As Democrats in Congress pressure the White House to deliver a fourth round of stimulus checks, many want to see President Joe Biden go even further to make sure struggling Americans continue to get aid, for as long as they need it.
Lawmakers, with the support of millions of Americans, are proposing that future relief be spontaneous, and tied closely to the economy.
New rounds of "stimmies" would kick in automatically if certain economic triggers are hit. Supporters of this idea say families who need help getting through the remainder of the pandemic — or through the next big crisis — would be better able to afford food and housing, cover other basic bills and pay down debt.
Putting stimulus checks on autopilot
Democrats have been pushing for new relief payments that would be "automatic stabilizers" — they'd be distributed without any vote from Congress, to offer speedy support for the economy and U.S. households.
The lawmakers say additional direct aid would keep more Americans out of poverty, and provide them with certainty that relief is coming whenever the economy shows signs of trouble.
"Families and workers shouldn’t have to worry about whether they’ll have enough money to pay for essentials in the months ahead as the country continues to fight a global pandemic and recession," according to a recent letter addressed to Biden and signed by seven Democrats on the powerful House Ways and Means Committee.
Government surveys have found that many people spent their relief money on essential food and housing costs, though popular uses also have included saving, investing and spending on other items. Affordable life insurance may be one of those, as demand for policies has seen a sharp increase of late.
Over 80 members of Congress have put themselves on record in support of at least one more stimulus check.
How stabilizer stimmies would be triggered
The trigger to release an automatic round of direct payments could be an economic indicator, like the unemployment rate. If it fell below a certain figure, stimulus checks would go out. Once it went back above that level, the payments would stop.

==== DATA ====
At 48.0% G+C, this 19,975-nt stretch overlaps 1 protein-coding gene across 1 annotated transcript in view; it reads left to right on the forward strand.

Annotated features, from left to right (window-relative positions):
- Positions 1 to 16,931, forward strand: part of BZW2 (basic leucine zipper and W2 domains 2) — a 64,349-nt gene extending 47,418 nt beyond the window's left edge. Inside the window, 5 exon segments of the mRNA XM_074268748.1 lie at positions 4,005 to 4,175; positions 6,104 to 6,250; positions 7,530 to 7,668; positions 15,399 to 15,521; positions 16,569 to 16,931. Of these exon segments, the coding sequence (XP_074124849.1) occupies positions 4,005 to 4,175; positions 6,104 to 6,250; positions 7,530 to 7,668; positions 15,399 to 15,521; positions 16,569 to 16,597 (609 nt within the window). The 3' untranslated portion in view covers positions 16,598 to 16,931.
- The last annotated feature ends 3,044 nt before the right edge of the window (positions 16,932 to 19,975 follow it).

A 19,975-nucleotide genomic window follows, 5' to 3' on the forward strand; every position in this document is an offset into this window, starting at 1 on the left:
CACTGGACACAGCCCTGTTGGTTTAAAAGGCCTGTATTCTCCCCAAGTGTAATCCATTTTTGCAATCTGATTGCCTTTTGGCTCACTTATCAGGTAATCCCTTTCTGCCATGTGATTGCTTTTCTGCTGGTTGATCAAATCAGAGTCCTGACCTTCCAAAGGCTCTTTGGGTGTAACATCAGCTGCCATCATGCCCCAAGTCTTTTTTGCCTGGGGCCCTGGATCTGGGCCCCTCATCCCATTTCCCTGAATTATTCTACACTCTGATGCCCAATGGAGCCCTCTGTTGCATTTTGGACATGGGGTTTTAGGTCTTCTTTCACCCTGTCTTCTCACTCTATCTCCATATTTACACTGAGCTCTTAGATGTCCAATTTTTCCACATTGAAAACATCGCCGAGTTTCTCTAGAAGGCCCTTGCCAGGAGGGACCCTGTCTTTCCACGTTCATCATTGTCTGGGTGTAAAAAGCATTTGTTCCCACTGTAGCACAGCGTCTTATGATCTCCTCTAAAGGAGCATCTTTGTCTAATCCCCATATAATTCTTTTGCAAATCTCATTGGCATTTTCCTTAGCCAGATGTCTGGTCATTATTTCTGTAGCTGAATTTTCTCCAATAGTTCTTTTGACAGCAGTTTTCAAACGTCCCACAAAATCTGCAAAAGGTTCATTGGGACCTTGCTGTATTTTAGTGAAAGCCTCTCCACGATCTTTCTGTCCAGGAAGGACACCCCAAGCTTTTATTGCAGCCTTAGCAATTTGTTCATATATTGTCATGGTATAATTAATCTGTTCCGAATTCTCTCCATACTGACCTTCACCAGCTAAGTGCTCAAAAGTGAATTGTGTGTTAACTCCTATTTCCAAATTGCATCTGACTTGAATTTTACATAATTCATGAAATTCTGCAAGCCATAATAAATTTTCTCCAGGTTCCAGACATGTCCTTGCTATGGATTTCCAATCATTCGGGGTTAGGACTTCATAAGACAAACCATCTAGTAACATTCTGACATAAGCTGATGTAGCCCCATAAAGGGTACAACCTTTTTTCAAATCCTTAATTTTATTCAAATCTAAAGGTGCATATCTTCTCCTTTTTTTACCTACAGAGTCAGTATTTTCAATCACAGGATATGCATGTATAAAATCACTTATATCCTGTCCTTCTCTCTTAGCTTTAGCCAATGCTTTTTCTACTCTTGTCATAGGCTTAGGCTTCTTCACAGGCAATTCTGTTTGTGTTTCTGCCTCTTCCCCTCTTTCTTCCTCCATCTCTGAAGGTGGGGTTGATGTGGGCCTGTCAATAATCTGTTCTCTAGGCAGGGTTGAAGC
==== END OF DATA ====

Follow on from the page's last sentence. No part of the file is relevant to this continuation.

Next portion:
Lawmakers also want to see beefed-up unemployment benefits paid out automatically, based on economic conditions. Extra federal jobless benefits, of $300 per week, are set to expire on Labor Day.
Struggling Americans are pleading for additional relief. Over 2.3 million individuals have signed a Change.org petition calling for $2,000 checks for adults and $1,000 for children to be delivered regularly "for the duration of the crisis."
"Congress needs to make recurring checks automatic if certain triggers are met," the petition says. "No more waiting around for our government to send the help we need."
What might Biden do?
The president hasn't addressed the automatic stabilizers proposal — in fact, he hasn't even said whether he'd support a fourth stimulus check. But while Congress was on its recent Memorial Day recess, his spokeswoman said Biden was "open" to another payment.
"He's happy to hear from a range of ideas on what would be most effective and what’s most important to the economy moving forward," press secretary Jen Psaki told reporters during a White House news briefing.
But she added that the president has already offered the proposals he believes will do the most good. Those include trillion-dollar spending packages to fix America's crumbling roads, bridges and other infrastructure, and to provide more benefits to U.S. families.
For now, the White House and Democrats in Congress are putting a spotlight on another kind of stimulus payments already in the works. Under a temporary expansion of the child tax credit, many households will receive monthly checks for up to $300 per child during the second half of this year.
Meanwhile, the stimulus-checks-on-autopilot concept is facing headwinds. The Congressional Budget Office, which gives out "scores" for legislative proposals based on how they'd impact the federal budget, has determined automatic stabilizer payments would have an enormous cost, according to media reports.
How to cut costs while you wait for Washington
Until Washington gives a straighter answer on whether there will be further stimulus checks, you have ways to alleviate your financial burdens without government help.
Trim your debts. If you’ve had to rely on credit cards, personal loans or any other high-interest debt to get through the pandemic, you've likely racked up some serious balances. A single, low-interest debt consolidation loan can help you slash your interest costs and pay off your debts faster.
Consider a mortgage refi. If you own a home, 30-year mortgage rates recently dipped below 3% again and are offering a new shot at slashing your housing costs. Mortgage data and technology provider Black Knight says 14.1 million homeowners can save an average $287 a month through a refi.
Cut your insurance costs. Take a little time to shop around and compare rates on homeowners insurance when your policy comes up for renewal, because you might easily find a lower price on your coverage. Comparison shopping also can help you get a better deal on car insurance.
Put your pennies to work in the stock market. Try a low-stakes approach to earn returns in the record-breaking stock market. A wildly popular app can help you grow a diversified portfolio simply by investing "spare change" from everyday purchases.